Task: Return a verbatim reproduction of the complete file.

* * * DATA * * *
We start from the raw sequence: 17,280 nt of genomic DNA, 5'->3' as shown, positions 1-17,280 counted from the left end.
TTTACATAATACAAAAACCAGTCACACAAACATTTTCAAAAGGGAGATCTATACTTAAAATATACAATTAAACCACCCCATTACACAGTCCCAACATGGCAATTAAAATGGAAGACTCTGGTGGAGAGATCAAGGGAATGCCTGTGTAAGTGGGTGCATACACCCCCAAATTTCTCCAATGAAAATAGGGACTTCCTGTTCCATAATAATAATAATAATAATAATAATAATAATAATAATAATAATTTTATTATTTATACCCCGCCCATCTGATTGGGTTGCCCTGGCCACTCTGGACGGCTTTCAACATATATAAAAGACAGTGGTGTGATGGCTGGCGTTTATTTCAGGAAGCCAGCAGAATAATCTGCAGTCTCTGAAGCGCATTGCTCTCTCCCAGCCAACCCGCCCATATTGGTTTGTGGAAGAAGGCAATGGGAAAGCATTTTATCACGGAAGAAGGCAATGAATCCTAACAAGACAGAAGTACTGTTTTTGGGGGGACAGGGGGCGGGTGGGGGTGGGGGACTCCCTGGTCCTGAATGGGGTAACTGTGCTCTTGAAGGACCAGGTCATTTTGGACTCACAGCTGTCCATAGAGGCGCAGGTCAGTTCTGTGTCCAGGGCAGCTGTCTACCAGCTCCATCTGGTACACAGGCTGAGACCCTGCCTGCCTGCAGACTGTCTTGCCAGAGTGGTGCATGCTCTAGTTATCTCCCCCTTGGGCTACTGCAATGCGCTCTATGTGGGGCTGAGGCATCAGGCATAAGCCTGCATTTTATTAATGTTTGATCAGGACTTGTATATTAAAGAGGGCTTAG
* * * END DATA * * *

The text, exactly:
We start from the raw sequence: 17,280 nt of genomic DNA, 5'->3' as shown, positions 1-17,280 counted from the left end.
TTTACATAATACAAAAACCAGTCACACAAACATTTTCAAAAGGGAGATCTATACTTAAAATATACAATTAAACCACCCCATTACACAGTCCCAACATGGCAATTAAAATGGAAGACTCTGGTGGAGAGATCAAGGGAATGCCTGTGTAAGTGGGTGCATACACCCCCAAATTTCTCCAATGAAAATAGGGACTTCCTGTTCCATAATAATAATAATAATAATAATAATAATAATAATAATAATAATTTTATTATTTATACCCCGCCCATCTGATTGGGTTGCCCTGGCCACTCTGGACGGCTTTCAACATATATAAAAGACAGTGGTGTGATGGCTGGCGTTTATTTCAGGAAGCCAGCAGAATAATCTGCAGTCTCTGAAGCGCATTGCTCTCTCCCAGCCAACCCGCCCATATTGGTTTGTGGAAGAAGGCAATGGGAAAGCATTTTATCACGGAAGAAGGCAATGAATCCTAACAAGACAGAAGTACTGTTTTTGGGGGGACAGGGGGCGGGTGGGGGTGGGGGACTCCCTGGTCCTGAATGGGGTAACTGTGCTCTTGAAGGACCAGGTCATTTTGGACTCACAGCTGTCCATAGAGGCGCAGGTCAGTTCTGTGTCCAGGGCAGCTGTCTACCAGCTCCATCTGGTACACAGGCTGAGACCCTGCCTGCCTGCAGACTGTCTTGCCAGAGTGGTGCATGCTCTAGTTATCTCCCCCTTGGGCTACTGCAATGCGCTCTATGTGGGGCTGAGGCATCAGGCATAAGCCTGCATTTTATTAATGTTTGATCAGGACTTGTATATTAAAGAGGGCTTAG